Greater Harrisburg's Community Magazine

Reader Rapture: Top-shelf authors, literary events swing by the 2017 Harrisburg Book Festival.

Last month, world-famous author Salman Rushdie stopped in Harrisburg for what may have been our area’s biggest literary event in—well, who knows how long?

You can thank Midtown Scholar Bookstore for putting central PA on the literary map, as it makes a pitch to become a regular stop on the national book tour circuit.

In that same spirit, the bookstore now is reviving an event that had been, uh, shelved, for a few years. This month, the Harrisburg Book Festival returns, bringing with it nationally acclaimed authors, poets, book reviewers, local artists and more.

“The festival this year finally deserves to be called a festival,” said Midtown Scholar’s co-owner Catherine Lawrence. “It’s extending over four days, which is longer than it’s been in the past, and the caliber of authors is extraordinary.”

The festival opens with poets Safia Sinclair, author of “Cannibal,” and Joshua Bennett, who will read from his work, “Sobbing School,” highlighted by a musical appearance from local band Shawan and the Wonton.

The next day, National Book Award winner Ibram Kendi will give the festival’s keynote address. His book, “Stamped from the Beginning: The Definitive History of Racist Ideas in America,” discusses the journey of racist thought from 15th-century Europe to the present day.

“I’m definitely most excited to see Dr. Ibram X. Kendi deliver the keynote address,” said Midtown Scholar’s manager Alex Brubaker. “Considering our current political and racial climate, there are not many other authors I’d like to see deliver the keynote than Dr. Kendi.”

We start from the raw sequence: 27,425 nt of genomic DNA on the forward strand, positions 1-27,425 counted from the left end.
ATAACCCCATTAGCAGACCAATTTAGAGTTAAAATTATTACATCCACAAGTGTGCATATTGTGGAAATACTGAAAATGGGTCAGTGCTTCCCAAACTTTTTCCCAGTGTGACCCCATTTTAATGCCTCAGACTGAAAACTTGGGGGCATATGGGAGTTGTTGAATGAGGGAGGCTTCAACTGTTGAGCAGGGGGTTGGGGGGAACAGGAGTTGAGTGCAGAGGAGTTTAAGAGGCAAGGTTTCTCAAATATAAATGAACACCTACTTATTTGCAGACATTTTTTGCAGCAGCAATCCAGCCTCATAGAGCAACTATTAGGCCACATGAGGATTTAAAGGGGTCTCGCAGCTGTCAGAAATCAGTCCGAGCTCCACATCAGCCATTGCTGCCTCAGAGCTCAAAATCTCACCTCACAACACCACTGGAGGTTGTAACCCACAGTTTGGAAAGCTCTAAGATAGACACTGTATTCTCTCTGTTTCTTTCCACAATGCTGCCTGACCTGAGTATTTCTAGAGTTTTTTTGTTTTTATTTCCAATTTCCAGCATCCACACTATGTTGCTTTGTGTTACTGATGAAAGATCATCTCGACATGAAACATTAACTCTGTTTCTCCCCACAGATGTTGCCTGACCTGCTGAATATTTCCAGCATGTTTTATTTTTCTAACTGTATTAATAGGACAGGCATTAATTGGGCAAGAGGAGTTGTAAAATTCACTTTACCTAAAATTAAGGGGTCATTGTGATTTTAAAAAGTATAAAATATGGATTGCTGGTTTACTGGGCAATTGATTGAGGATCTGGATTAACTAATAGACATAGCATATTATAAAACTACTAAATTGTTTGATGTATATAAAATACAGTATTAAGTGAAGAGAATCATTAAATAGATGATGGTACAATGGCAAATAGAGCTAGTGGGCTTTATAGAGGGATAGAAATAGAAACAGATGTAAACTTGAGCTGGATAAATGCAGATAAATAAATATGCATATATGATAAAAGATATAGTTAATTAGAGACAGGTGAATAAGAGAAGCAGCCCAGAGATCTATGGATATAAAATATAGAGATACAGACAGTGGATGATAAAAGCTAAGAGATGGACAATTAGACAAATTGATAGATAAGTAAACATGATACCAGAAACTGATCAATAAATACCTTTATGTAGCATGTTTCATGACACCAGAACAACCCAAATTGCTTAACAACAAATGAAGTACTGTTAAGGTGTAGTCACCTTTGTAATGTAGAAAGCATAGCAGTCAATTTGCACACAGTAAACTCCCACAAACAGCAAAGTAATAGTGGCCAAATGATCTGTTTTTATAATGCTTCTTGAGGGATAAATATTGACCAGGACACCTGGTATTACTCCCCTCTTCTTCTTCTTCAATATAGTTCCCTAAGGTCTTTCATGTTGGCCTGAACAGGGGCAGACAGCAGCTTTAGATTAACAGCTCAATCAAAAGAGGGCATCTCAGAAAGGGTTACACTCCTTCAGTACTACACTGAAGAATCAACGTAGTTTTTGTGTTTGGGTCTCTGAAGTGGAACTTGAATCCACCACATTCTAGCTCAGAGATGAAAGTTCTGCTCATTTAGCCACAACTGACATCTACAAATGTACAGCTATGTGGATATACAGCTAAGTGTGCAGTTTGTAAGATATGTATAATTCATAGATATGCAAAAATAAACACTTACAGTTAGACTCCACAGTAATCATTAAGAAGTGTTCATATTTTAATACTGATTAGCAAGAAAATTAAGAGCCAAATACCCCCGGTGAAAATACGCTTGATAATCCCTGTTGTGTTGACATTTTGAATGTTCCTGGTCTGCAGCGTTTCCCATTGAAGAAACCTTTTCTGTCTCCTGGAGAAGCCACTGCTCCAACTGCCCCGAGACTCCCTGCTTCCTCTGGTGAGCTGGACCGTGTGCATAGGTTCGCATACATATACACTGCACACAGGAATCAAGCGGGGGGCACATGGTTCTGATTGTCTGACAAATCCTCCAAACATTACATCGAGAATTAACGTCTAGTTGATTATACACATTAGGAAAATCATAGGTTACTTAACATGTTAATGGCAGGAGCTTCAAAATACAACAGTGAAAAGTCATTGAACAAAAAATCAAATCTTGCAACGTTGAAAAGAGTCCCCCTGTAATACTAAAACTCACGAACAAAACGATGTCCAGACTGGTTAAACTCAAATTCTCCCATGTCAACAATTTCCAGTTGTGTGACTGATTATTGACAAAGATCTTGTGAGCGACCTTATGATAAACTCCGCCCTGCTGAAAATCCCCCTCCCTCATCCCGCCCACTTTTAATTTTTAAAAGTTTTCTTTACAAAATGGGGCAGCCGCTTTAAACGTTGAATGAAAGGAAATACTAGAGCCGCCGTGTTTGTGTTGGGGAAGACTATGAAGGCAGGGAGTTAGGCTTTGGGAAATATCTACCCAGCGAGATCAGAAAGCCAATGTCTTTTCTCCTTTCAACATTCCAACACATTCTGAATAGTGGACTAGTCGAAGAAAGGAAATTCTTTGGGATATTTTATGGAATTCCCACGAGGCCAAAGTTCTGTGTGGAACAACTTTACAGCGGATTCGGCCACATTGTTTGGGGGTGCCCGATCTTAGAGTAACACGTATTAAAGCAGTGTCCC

On Saturday, four acclaimed book reviewers will take the stage, including Beth Ann Patrick, creator of “Friday Reads,” and other reviewers from National Public Radio, the Washington Post and LitHub. They’ll answer questions about the most popular books of 2017, if book reviewers still matter in today’s society and how printed books continue to thrive in the digital age.

“I think literature, and by extension, books are worth celebrating,” said Brubaker. “The physical book and its necessary role within a living, evolving culture isn’t going away, and we want to throw a party in the best possible place—a brick-and-mortar bookstore.”

Good Conversation

Midtown Scholar’s book festival debuted in June 2010 with a handful of authors and local artists. At the time, headliner Jackson Taylor, author of “The Blue Orchard,” sat down and conversed with the audience and with bookstore co-owner Eric Papenfuse, now mayor of Harrisburg.

“[Conversation] has always been my favorite part of a festival,” said Lawrence. “It allows not only the audience to be engaged as questioners, but even the people on stage. They’re not coming to us with the answers about their books. They’re coming to us to be part of a broader conversation about that makes this book work.”